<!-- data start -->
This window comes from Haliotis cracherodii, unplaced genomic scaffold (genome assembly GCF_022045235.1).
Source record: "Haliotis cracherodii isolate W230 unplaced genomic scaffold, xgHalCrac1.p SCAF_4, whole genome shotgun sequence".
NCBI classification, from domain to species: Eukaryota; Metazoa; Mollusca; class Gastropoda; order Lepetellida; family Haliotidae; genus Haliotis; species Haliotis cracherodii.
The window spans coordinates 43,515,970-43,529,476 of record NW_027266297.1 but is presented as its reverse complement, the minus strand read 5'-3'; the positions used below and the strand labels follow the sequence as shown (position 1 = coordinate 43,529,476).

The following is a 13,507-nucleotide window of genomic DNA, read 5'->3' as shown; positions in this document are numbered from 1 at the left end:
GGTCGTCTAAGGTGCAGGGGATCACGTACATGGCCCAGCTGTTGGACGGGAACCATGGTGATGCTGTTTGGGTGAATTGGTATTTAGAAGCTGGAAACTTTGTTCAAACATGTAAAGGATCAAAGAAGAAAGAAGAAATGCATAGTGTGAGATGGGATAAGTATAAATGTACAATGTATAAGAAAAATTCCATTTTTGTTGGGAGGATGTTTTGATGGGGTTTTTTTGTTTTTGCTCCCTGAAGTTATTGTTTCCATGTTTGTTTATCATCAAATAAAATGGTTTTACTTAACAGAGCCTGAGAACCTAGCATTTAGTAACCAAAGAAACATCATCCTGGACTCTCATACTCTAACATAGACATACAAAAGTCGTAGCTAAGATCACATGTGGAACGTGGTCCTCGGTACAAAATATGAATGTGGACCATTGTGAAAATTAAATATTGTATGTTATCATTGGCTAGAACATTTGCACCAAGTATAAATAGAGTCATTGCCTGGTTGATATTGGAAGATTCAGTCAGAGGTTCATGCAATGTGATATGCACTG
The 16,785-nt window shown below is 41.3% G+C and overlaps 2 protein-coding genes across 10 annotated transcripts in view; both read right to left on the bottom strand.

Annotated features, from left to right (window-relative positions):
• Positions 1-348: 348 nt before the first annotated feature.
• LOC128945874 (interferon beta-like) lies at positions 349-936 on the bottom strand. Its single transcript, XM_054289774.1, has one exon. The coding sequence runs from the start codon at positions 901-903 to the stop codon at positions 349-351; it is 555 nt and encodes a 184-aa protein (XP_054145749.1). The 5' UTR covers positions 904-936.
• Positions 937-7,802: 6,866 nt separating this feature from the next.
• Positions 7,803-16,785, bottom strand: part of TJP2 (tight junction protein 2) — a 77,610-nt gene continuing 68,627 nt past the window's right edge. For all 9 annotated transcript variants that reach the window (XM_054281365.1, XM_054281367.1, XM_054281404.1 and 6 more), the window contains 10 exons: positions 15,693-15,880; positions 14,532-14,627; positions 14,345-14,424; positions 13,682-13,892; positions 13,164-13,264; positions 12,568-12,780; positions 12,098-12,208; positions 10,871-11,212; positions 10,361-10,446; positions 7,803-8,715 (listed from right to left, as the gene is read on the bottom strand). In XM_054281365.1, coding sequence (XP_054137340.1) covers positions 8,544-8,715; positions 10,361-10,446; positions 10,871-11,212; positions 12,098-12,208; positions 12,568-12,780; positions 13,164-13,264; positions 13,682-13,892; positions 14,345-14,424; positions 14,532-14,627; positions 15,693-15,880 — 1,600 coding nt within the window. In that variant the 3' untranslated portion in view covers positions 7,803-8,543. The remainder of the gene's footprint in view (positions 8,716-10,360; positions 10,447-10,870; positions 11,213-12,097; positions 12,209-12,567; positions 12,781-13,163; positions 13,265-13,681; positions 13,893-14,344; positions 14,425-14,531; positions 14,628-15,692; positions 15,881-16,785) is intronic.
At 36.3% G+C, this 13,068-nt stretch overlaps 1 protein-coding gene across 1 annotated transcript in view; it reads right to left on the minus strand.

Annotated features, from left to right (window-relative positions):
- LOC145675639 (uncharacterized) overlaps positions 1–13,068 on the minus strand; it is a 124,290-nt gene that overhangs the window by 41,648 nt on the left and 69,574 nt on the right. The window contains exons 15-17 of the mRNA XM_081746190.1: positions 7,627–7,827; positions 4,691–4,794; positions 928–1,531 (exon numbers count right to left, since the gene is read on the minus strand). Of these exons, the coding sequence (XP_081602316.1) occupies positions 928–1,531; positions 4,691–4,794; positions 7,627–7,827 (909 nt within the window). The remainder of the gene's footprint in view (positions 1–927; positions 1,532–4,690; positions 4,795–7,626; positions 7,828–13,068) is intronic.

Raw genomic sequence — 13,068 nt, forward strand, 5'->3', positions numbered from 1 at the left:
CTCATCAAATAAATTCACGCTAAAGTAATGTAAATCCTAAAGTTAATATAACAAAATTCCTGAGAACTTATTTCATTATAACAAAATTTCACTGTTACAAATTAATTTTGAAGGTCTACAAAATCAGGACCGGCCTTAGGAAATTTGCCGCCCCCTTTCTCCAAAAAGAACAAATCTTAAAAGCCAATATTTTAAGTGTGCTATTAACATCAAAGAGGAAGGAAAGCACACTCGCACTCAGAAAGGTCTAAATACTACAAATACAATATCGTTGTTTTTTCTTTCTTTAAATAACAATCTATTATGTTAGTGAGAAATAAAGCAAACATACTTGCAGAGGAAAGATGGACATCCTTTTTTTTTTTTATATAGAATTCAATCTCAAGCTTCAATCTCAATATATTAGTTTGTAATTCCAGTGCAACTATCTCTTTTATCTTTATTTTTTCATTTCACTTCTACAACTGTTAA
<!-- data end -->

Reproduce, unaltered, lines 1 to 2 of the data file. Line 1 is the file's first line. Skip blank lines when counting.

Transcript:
This window comes from Haliotis cracherodii, unplaced genomic scaffold (genome assembly GCF_022045235.1).
Source record: "Haliotis cracherodii isolate W230 unplaced genomic scaffold, xgHalCrac1.p SCAF_4, whole genome shotgun sequence".